25th Trillium Award

On Writing, with Michael Riordon

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Michael Riordon

Michael Riordon, a resident of Prince Edward County, is a talented author of non-fiction books. His most recently published book is Our Way to Fight (Between the Lines), which tells the story of non-violent activists on both sides of the Israel-Palestine wall, seeking to offer solutions to create a liveable future in the area. Using his knowledge and experience, Michael uses Our Way to Fight as a way to speak out. Today, Michael tells Open Book about his new book, reveals how he became involved in Israeli/Palestinian peace efforts, explains the experience that will always stay with him and tells us about how fear was his greatest challenge when writing the book.

Open Book:

Tell us about your new book, Our Way to Fight.

Michael Riordon:

Our Way to Fight emerges from a journey to see what grounds for a just peace I could find in Israel-Palestine. The book documents creative grassroots organizing on both sides of the wall. In thousand-year-old olive groves, besieged villages and checkpoints, we follow closely the lives and work of non-violent activists: crises that stirred them to act, inspired campaigns to transcend the wall and the military occupation, risks taken, small victories.

Still, the Palestinians remain under brutal siege. The people in charge talk and spin, but offer nothing new. Quietly but insistently, Our Way to Fight offers tenuous paths to a liveable future.


How did you become involved with the Israeli/Palestinian peace efforts?


Much of my work explores the worlds of people who live and die beneath official notice. Each voice challenges the loud monotone of the official version, and honours the riotous diversity of human life.

In 2001, I met an Israeli anthropologist from Jerusalem. As she evolved from observer to activist at home, she became my first trusted guide to the tormented land that many call holy. Learning more, I wanted to know more. Eventually I needed to go see for myself, to see beyond the wall that arrests vision. Then, as the Indian writer Arundhati Roy says, ?The trouble is that once you see it, you can't unsee it. And once you've seen it, keeping quiet, saying nothing, becomes as political an act as speaking out.?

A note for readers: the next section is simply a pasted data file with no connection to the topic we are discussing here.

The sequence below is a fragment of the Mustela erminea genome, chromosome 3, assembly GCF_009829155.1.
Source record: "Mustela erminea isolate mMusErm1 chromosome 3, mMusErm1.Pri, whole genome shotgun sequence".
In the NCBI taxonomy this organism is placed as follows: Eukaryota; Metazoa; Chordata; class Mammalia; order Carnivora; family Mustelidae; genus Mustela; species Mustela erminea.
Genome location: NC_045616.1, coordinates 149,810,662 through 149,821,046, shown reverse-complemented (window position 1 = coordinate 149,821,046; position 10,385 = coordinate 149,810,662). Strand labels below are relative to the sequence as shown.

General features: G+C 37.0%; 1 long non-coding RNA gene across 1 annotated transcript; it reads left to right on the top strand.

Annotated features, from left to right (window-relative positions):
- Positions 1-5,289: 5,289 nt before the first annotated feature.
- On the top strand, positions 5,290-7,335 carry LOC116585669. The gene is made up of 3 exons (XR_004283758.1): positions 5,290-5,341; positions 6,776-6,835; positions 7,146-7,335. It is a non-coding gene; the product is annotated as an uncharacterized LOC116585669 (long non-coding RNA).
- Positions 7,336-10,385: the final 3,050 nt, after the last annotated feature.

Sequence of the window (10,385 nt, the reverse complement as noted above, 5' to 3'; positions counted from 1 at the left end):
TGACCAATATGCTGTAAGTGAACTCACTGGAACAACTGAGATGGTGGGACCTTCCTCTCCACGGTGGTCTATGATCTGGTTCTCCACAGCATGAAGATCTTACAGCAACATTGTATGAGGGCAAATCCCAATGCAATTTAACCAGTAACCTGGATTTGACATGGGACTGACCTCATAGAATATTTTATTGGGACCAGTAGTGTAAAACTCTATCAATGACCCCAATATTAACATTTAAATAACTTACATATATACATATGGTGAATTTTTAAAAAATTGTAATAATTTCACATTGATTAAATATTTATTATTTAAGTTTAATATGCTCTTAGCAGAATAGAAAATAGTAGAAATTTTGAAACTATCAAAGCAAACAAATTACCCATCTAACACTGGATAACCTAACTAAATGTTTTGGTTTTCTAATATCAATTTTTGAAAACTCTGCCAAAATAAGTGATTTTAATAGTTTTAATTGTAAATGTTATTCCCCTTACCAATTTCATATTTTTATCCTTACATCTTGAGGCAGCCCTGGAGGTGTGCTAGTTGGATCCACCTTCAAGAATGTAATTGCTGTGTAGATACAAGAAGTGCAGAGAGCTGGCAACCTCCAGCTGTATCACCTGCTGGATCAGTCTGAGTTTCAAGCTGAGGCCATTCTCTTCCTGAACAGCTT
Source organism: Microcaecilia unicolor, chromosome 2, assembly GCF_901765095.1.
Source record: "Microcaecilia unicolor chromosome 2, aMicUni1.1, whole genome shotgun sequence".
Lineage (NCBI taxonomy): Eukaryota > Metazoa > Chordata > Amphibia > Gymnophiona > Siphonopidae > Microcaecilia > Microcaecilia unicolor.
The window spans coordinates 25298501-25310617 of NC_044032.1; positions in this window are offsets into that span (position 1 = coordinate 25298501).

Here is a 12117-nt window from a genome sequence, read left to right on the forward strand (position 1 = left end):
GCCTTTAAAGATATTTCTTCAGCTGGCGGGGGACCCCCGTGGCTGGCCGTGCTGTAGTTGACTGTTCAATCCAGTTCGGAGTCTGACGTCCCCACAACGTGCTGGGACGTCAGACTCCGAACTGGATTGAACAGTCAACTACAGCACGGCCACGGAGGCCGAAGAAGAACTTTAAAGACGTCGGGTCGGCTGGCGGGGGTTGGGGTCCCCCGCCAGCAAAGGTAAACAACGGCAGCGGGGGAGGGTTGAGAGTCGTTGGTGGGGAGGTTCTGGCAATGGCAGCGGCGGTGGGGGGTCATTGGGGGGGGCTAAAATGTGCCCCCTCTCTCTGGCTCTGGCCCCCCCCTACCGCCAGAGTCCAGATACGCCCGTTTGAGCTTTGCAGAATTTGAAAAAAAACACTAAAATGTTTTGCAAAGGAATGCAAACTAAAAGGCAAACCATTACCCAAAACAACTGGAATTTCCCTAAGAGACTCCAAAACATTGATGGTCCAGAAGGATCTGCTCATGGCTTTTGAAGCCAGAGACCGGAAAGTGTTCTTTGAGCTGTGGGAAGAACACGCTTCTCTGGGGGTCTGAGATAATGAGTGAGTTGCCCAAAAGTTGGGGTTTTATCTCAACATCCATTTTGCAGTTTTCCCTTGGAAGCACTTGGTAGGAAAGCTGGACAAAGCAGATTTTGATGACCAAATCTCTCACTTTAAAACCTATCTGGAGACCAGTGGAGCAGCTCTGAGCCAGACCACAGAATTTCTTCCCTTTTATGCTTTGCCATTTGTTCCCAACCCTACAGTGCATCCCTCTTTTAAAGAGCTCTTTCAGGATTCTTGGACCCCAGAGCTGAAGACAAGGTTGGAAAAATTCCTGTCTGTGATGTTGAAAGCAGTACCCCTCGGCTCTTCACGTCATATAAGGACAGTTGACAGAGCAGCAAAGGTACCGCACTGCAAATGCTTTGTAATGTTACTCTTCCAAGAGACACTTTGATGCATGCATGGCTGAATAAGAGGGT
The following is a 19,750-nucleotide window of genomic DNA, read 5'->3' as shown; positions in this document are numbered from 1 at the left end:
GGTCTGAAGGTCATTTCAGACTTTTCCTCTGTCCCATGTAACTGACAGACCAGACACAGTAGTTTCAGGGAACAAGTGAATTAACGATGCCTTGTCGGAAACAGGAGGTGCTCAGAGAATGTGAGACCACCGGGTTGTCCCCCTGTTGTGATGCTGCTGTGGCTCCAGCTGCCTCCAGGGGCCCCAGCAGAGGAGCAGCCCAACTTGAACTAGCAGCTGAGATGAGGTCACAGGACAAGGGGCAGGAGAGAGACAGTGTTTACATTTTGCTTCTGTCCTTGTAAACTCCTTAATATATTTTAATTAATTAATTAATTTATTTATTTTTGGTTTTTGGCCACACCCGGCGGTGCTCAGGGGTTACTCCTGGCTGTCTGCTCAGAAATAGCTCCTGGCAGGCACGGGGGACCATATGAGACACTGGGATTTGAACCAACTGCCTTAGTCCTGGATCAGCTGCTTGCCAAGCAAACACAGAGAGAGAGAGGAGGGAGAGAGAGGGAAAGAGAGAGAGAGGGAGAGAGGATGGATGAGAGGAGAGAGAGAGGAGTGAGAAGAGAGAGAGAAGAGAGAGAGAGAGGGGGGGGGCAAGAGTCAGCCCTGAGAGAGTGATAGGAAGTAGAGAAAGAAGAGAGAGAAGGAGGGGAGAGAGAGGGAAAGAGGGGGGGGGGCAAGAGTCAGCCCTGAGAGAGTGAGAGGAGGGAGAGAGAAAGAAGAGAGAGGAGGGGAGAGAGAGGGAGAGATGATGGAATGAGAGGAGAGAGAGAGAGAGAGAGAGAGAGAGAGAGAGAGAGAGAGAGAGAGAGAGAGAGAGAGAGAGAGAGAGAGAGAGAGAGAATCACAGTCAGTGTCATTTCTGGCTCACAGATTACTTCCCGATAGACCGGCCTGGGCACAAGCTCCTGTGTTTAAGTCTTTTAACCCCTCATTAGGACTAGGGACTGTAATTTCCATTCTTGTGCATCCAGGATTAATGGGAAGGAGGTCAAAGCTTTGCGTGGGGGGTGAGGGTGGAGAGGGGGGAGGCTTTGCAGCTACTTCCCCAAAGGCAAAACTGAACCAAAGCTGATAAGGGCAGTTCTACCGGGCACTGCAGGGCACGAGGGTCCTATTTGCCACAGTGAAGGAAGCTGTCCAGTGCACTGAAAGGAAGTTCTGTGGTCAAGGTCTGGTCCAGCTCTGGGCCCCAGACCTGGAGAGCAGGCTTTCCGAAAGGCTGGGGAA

Our Way to Fight is my way to speak out, my way to fight.


What was the experience of researching this book like? How much time did you spend "on the ground", and how did you make connections with the people you interview?


The book emerges from four years of intensive exploration, two journeys through occupied Palestine and Israel by train, bus, van and foot, and encounters with more than 60 extra/ordinary people building foundations for a just, enduring peace. I reached people through their networks, where if you earn the trust of one, often they will connect you to others.

As it happens with each of my books, the research process was one of continual revelation. As most people do in North America, I grew up absorbing the official version of the Middle East: brave little Israel surrounded by Arab terrorists. What I found instead were people, on whichever side of the wall they happen to have landed by accidents of birth, just people who insist on seeing and thinking for themselves. Despite the overwhelming persuasive and punitive power of the occupying state, still they refuse its terms: to not know, to not care, to regard The Other as enemy, to accept that there is no alternative, to settle into the easy refuge of cynicism.


Can you describe an experience you had during one of your visits that will always stay with you?